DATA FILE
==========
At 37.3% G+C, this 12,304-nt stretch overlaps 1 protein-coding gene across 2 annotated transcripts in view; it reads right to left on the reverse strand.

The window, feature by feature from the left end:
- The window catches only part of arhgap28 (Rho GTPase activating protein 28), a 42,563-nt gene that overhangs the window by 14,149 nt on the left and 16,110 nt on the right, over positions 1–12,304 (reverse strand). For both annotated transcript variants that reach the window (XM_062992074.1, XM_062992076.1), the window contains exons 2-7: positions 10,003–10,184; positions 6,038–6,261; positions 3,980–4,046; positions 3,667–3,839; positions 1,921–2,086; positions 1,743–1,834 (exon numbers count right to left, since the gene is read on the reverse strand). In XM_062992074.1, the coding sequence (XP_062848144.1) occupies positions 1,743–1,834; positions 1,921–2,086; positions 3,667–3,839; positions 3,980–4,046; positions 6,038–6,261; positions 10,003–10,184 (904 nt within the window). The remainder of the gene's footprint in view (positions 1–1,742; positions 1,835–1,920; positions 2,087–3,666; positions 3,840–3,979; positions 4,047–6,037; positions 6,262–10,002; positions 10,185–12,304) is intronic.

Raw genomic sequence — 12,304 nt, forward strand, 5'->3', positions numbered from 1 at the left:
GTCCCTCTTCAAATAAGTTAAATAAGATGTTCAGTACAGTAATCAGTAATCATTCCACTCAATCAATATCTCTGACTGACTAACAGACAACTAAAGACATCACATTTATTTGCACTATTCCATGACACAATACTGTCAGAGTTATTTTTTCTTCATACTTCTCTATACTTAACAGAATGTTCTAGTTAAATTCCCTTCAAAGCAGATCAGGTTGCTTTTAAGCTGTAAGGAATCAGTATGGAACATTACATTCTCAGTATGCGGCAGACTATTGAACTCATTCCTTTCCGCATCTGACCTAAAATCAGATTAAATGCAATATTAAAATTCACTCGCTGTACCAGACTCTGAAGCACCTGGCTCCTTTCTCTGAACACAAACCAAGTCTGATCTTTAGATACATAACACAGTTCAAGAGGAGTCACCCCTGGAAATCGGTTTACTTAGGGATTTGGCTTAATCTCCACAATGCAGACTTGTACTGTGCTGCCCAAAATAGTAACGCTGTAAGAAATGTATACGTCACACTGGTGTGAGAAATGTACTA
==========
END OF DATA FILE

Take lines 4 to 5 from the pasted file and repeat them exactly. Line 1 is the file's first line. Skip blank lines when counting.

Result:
Raw genomic sequence — 12,304 nt, forward strand, 5'->3', positions numbered from 1 at the left:
GTCCCTCTTCAAATAAGTTAAATAAGATGTTCAGTACAGTAATCAGTAATCATTCCACTCAATCAATATCTCTGACTGACTAACAGACAACTAAAGACATCACATTTATTTGCACTATTCCATGACACAATACTGTCAGAGTTATTTTTTCTTCATACTTCTCTATACTTAACAGAATGTTCTAGTTAAATTCCCTTCAAAGCAGATCAGGTTGCTTTTAAGCTGTAAGGAATCAGTATGGAACATTACATTCTCAGTATGCGGCAGACTATTGAACTCATTCCTTTCCGCATCTGACCTAAAATCAGATTAAATGCAATATTAAAATTCACTCGCTGTACCAGACTCTGAAGCACCTGGCTCCTTTCTCTGAACACAAACCAAGTCTGATCTTTAGATACATAACACAGTTCAAGAGGAGTCACCCCTGGAAATCGGTTTACTTAGGGATTTGGCTTAATCTCCACAATGCAGACTTGTACTGTGCTGCCCAAAATAGTAACGCTGTAAGAAATGTATACGTCACACTGGTGTGAGAAATGTACTA